Postoperative Fentanyl Patch Versus Subacromial Bupivacaine Infusion in Arthroscopic Shoulder Surgery


      The purpose of our study was to compare the effectiveness of subacromial bupivacaine infusion and a transdermal fentanyl patch in the treatment of postoperative pain after arthroscopic shoulder surgery.


      Sixty patients with rotator cuff disease scheduled for elective arthroscopic shoulder surgery were enrolled in the study. For the treatment of postoperative pain, 30 patients constituted group F and received a 12.0-μg/h fentanyl patch for 72 hours and saline solution infusion in a subacromial manner at the rate of 4 mL/h. The remaining 30 patients constituted group B and received a placebo patch and an infusion of 2.5-mg/mL bupivacaine in a subacromial manner for 72 hours. The primary outcome measure was the postoperative numerical rating scale pain score. The consumption of opioids, ibuprofen, and acetaminophen was also recorded. The Constant scores and general recovery were followed up until the 90th postoperative day.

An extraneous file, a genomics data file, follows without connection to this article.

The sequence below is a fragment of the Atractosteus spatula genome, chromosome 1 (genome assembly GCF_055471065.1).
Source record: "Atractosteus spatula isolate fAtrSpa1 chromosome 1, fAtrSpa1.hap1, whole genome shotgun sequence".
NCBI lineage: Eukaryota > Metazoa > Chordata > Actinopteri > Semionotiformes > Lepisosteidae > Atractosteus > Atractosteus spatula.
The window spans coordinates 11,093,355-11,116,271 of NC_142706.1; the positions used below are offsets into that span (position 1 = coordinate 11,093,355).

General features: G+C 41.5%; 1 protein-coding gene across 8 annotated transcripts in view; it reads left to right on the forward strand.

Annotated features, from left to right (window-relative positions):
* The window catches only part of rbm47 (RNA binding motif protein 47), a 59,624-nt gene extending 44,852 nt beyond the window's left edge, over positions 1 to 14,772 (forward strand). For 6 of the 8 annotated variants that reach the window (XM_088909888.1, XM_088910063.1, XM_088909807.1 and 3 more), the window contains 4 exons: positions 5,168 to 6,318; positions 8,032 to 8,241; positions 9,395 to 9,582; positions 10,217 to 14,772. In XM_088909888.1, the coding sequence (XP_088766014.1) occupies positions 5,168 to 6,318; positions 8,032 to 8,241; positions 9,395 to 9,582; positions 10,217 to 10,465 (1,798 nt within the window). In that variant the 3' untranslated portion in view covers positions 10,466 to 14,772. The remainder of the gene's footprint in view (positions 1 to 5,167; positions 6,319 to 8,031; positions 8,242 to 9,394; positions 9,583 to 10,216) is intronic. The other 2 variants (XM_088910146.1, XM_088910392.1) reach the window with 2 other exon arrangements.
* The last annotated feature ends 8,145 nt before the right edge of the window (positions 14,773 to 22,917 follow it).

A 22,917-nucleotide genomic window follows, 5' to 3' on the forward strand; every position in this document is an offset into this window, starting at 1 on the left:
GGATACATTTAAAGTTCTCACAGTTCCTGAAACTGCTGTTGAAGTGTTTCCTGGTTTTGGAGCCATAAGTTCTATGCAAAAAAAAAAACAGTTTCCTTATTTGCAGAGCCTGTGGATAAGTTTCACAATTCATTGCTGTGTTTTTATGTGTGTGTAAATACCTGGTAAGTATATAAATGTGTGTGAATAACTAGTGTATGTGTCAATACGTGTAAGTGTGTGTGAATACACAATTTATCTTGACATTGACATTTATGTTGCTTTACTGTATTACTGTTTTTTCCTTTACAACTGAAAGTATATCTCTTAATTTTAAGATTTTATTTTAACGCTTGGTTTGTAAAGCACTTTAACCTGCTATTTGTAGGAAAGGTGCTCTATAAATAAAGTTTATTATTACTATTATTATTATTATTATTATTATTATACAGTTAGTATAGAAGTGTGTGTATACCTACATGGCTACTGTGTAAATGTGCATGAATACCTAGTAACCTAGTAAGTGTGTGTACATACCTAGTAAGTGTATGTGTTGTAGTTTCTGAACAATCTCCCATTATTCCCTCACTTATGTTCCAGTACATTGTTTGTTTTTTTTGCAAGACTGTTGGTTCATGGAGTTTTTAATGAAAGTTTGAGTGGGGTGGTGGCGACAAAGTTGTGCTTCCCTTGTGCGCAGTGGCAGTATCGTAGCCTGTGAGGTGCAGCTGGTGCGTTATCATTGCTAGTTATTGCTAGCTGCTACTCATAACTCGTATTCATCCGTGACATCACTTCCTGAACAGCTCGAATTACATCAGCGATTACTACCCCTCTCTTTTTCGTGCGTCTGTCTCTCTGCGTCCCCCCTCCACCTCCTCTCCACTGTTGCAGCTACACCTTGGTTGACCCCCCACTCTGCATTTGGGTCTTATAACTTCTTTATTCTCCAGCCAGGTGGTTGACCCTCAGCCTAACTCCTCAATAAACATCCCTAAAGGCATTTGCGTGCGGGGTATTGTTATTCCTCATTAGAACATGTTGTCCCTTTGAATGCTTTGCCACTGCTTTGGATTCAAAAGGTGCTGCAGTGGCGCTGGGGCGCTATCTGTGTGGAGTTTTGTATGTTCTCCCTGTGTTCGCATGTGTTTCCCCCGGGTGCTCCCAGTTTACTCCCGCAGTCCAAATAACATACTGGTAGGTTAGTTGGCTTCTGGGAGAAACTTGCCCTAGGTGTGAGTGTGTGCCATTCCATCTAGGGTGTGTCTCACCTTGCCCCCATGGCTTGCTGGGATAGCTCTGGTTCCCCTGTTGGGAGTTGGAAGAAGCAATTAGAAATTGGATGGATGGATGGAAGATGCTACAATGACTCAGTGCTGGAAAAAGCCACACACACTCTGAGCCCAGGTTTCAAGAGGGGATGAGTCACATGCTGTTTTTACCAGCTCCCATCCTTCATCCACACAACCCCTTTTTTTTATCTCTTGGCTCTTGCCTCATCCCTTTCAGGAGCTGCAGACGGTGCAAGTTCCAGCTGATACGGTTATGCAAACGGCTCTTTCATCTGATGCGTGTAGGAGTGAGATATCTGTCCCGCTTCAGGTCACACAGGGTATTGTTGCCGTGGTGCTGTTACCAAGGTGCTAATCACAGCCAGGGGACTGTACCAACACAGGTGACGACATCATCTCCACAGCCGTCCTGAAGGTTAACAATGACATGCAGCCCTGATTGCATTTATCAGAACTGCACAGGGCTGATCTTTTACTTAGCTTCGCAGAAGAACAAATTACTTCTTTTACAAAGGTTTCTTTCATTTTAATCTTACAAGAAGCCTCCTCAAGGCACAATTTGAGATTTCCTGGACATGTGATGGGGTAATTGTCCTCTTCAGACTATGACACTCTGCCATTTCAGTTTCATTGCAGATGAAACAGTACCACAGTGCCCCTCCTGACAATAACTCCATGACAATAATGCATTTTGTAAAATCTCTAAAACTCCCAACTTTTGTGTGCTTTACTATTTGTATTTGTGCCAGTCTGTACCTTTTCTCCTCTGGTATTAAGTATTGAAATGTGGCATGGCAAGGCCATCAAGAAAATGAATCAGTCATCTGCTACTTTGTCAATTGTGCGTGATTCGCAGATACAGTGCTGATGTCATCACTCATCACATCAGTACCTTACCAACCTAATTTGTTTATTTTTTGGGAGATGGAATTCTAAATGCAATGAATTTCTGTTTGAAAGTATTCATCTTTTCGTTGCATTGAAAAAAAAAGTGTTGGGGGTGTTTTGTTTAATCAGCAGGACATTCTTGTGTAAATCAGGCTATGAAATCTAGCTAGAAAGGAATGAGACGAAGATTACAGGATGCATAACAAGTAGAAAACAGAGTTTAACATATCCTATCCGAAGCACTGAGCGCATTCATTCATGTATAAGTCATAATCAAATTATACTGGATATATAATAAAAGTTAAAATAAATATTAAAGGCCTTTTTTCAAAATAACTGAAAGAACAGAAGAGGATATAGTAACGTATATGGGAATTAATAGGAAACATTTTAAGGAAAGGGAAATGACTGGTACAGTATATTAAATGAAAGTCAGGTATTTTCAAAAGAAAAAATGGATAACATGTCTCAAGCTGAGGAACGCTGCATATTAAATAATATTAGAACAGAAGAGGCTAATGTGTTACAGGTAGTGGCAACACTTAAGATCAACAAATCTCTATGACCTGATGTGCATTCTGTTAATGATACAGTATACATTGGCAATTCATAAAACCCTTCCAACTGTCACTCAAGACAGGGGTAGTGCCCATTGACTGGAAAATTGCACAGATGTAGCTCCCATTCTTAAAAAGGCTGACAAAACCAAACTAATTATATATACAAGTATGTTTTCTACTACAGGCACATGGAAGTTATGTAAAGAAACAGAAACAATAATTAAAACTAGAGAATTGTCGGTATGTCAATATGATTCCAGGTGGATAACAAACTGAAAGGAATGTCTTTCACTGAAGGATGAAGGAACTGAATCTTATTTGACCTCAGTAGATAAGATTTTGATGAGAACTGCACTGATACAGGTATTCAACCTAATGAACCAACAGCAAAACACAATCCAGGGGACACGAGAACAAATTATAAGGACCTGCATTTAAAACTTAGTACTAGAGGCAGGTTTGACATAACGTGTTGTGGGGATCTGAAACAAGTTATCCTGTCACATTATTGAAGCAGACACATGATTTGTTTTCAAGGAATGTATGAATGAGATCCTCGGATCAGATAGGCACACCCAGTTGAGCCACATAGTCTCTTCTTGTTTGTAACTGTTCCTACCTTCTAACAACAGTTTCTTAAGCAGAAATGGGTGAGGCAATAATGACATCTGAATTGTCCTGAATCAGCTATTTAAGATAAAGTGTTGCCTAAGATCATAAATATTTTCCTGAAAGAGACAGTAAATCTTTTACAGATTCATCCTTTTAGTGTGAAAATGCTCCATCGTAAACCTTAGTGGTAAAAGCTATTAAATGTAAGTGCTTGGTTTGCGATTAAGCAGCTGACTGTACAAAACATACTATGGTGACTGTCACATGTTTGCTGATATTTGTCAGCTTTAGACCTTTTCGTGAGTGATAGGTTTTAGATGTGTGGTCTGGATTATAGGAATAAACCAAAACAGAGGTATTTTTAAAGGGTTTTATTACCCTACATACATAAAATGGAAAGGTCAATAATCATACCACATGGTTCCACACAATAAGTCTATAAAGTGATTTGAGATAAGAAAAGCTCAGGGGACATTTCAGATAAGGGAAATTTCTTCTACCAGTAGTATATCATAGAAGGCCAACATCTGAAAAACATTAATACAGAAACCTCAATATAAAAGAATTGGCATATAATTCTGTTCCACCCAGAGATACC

There was no statistically significant difference in the numerical rating scale scores (P = .60) between the groups. No differences in the use of rescue analgesic were observed except that the patients receiving bupivacaine used more ibuprofen (median, 1,200 mg v 600 mg) during the day of surgery (P = .042). No difference was found in general recovery between the groups.